In a 2003 scholarly article, Columbia Law School Professor Richard Briffault estimated that nearly three-quarters of state debt and two-thirds of local borrowing has taken place outside the legislative limitations on debt that taxpayers think offer them protection from borrowing-happy politicians. States and cities have accumulated this borrowing, Briffault argues, by calling it something other than debt, what he terms ‘non-debt debt.' To evade constitutional limits, local governments often float this debt by claiming it's not actually the responsibility of taxpayers to pay back.

Maybe sometime soon if a burgeoning debt revolt gathers steam, taxpayers and reform politicians will in fact start declining to repay some of this non-debt.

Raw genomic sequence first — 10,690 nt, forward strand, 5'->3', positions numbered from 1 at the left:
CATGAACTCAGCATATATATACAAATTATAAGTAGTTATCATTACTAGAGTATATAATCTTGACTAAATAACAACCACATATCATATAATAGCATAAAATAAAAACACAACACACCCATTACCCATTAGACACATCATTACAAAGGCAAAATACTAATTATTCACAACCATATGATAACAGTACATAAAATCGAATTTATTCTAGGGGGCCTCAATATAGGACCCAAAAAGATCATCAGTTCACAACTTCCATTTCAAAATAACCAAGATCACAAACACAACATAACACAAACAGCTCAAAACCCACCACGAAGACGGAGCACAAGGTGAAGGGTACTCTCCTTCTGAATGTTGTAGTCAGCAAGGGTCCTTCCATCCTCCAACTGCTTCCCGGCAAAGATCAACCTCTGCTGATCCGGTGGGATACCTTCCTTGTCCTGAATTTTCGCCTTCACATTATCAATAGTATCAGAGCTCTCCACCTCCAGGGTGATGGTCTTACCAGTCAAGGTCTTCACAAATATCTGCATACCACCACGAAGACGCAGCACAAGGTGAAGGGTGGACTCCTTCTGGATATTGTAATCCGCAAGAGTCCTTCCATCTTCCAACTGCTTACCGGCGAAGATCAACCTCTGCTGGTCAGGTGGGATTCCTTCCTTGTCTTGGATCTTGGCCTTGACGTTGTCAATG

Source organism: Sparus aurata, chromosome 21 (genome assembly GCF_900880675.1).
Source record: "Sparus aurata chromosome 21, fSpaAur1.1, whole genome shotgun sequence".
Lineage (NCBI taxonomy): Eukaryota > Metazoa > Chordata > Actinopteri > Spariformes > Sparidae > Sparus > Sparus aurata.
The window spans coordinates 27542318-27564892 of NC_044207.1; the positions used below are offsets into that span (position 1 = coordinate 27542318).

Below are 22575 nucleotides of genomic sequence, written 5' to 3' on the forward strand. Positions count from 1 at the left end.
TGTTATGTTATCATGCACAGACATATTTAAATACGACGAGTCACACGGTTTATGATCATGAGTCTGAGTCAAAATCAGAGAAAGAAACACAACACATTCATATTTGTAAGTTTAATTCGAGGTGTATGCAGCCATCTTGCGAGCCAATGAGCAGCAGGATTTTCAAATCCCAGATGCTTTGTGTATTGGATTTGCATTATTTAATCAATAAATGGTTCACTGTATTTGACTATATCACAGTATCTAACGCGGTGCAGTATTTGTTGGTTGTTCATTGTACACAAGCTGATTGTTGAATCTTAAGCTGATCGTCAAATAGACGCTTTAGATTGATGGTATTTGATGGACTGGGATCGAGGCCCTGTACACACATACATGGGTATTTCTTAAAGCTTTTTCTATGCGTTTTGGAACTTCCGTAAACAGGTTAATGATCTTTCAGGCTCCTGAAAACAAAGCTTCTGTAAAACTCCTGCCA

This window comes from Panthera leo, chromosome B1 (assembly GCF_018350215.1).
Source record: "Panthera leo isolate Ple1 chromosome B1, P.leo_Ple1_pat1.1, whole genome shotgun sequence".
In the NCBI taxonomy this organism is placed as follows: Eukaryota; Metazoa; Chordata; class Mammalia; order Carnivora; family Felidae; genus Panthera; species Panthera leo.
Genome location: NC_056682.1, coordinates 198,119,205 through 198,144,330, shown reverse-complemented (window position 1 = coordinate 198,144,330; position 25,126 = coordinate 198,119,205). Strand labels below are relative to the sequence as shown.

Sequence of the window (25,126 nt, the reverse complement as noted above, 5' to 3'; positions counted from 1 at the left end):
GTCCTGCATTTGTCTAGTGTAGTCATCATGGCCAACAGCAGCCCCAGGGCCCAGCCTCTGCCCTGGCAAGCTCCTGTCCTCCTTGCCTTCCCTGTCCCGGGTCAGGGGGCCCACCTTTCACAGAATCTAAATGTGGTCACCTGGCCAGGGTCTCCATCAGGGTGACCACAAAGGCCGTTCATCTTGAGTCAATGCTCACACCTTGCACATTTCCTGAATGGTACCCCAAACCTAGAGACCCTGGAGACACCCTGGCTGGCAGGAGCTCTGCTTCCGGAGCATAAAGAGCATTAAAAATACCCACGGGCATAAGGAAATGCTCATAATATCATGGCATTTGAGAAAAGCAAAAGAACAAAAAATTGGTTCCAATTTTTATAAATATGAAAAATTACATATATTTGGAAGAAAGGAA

There are a bunch of linguistic maneuvers that politicians and the bond underwriters they employ use to create borrowing loopholes. One technique is to call these borrowings ‘subject to appropriation' bonds, where investment documents say that repayment is not the obligation of taxpayers. Instead, bond holders will be repaid ‘subject to appropriations' by the state legislature (or the city council, or the local school board, depending on who is doing the borrowing.) The fiction that these documents create is that somehow the legislature has its own funds separate from those supplied it by taxpayers, as if maybe your state representatives intend to pass the hat among themselves to repay these bonds.